HO CHI MINH (BLOOMBERG) - Vietnam's economic growth quickened in the fourth quarter helped by rising industrial output and record- high foreign investment.
Gross domestic product rose 7.01 per cent in the fourth quarter from a year earlier, quickening from a revised 6.87 percent gain in the three months through September, according to data released by the General Statistics Office in Hanoi on Saturday. In 2015, the economy grew 6.68 per cent, beating the government's 6.2 per cent target. That compares with a median estimate of 6.6 per cent in a Bloomberg survey.
Vietnam's economic growth "has gained momentum gradually and is now being supported both by exports of foreign-invested enterprises and domestic demand," Jonathan Dunn, the International Monetary Fund's resident representative in Vietnam said in a statement released Dec. 5 in Hanoi.
The State Bank of Vietnam weakened the dong three times this year to spur exports after China depreciated the yuan, dragging exchange rates lower across Asia. Vietnam's economic growth in 2015 may be the fastest among six major Southeast Asian countries tracked by the Asian Development Bank, the ADB said in a recent report.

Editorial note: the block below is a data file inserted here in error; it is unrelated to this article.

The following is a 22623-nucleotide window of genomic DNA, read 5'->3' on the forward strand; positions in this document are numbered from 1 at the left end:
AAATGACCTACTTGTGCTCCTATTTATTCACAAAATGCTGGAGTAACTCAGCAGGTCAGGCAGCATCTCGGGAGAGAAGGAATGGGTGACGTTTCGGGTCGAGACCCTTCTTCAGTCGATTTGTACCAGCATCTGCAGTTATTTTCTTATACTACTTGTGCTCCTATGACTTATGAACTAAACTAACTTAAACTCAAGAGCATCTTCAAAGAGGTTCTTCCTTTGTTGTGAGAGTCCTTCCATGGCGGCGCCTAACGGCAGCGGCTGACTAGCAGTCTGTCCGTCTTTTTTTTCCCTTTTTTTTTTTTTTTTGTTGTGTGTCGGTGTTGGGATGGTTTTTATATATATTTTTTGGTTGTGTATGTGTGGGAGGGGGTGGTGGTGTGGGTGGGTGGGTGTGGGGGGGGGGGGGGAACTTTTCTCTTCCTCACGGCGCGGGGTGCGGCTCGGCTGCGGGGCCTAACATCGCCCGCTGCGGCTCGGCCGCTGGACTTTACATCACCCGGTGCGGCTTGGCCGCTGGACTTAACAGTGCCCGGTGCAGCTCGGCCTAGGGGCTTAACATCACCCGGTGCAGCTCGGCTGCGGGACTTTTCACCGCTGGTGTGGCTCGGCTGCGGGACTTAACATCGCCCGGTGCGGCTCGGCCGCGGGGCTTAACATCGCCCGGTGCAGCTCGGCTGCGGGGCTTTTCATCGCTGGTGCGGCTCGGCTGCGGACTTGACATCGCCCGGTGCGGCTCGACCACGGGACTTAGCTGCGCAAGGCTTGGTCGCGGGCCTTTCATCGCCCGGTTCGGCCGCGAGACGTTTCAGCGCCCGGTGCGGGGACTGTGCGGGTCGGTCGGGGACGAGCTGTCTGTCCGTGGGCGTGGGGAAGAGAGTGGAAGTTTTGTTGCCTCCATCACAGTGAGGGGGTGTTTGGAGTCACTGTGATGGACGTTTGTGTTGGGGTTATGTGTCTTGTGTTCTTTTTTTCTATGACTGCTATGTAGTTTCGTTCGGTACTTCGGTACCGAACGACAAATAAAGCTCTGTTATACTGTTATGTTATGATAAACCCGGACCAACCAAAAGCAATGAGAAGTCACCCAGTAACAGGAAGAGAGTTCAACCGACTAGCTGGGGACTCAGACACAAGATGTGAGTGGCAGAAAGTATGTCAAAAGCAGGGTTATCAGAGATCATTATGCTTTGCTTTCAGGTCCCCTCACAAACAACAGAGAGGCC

Exports rose 8.1 per cent in the 12 months through December from a year earlier to US$162.4 billion, with 71 percent coming from foreign companies
Imports climbed 12 per cent from a year earlier for the same period.
Retail sales gained 9.5 per cent in Jan.-Dec. from year earlier while industrial production jumped 9.8 per cent in same period from year earlier. Manufacturing rose 10.6 per cent in same period from year earlier.
The government will focus on steps to bolster businesses, particularly the private sector, as part of its attempt to increase the country's productivity in 2016-2020, Prime Minister Nguyen Tan Dung said Dec. 5. Vietnam's legislature last month passed a 2016 GDP target of 6.7 per cent.
The economy will face challenges in 2016 include falling global oil prices and rising pressure on the dong, said Nguyen Bich Lam, head of General Statistics Office, speaking at at a briefing in Hanoi on Saturday.